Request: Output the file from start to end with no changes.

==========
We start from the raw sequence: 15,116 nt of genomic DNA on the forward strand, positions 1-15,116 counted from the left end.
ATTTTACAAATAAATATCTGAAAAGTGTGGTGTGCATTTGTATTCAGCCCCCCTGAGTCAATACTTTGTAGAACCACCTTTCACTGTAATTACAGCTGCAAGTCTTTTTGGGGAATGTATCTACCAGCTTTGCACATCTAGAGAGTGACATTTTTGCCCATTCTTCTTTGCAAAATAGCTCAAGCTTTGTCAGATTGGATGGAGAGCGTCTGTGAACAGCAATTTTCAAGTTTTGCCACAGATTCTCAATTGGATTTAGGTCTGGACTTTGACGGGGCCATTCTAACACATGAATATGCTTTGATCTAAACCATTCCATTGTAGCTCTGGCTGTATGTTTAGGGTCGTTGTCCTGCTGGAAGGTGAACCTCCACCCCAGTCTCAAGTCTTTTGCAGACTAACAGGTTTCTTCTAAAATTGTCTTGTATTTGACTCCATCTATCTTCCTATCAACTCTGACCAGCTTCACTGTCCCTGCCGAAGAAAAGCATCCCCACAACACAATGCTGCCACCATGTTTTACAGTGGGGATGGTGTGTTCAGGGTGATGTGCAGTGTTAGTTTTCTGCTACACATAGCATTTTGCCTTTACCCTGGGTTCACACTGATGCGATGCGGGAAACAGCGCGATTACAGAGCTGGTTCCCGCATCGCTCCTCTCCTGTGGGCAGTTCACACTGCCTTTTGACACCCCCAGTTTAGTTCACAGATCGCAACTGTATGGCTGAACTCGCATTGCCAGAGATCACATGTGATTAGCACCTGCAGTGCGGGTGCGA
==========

We start from the raw sequence: 15,116 nt of genomic DNA on the forward strand, positions 1-15,116 counted from the left end.
ATTTTACAAATAAATATCTGAAAAGTGTGGTGTGCATTTGTATTCAGCCCCCCTGAGTCAATACTTTGTAGAACCACCTTTCACTGTAATTACAGCTGCAAGTCTTTTTGGGGAATGTATCTACCAGCTTTGCACATCTAGAGAGTGACATTTTTGCCCATTCTTCTTTGCAAAATAGCTCAAGCTTTGTCAGATTGGATGGAGAGCGTCTGTGAACAGCAATTTTCAAGTTTTGCCACAGATTCTCAATTGGATTTAGGTCTGGACTTTGACGGGGCCATTCTAACACATGAATATGCTTTGATCTAAACCATTCCATTGTAGCTCTGGCTGTATGTTTAGGGTCGTTGTCCTGCTGGAAGGTGAACCTCCACCCCAGTCTCAAGTCTTTTGCAGACTAACAGGTTTCTTCTAAAATTGTCTTGTATTTGACTCCATCTATCTTCCTATCAACTCTGACCAGCTTCACTGTCCCTGCCGAAGAAAAGCATCCCCACAACACAATGCTGCCACCATGTTTTACAGTGGGGATGGTGTGTTCAGGGTGATGTGCAGTGTTAGTTTTCTGCTACACATAGCATTTTGCCTTTACCCTGGGTTCACACTGATGCGATGCGGGAAACAGCGCGATTACAGAGCTGGTTCCCGCATCGCTCCTCTCCTGTGGGCAGTTCACACTGCCTTTTGACACCCCCAGTTTAGTTCACAGATCGCAACTGTATGGCTGAACTCGCATTGCCAGAGATCACATGTGATTAGCACCTGCAGTGCGGGTGCGA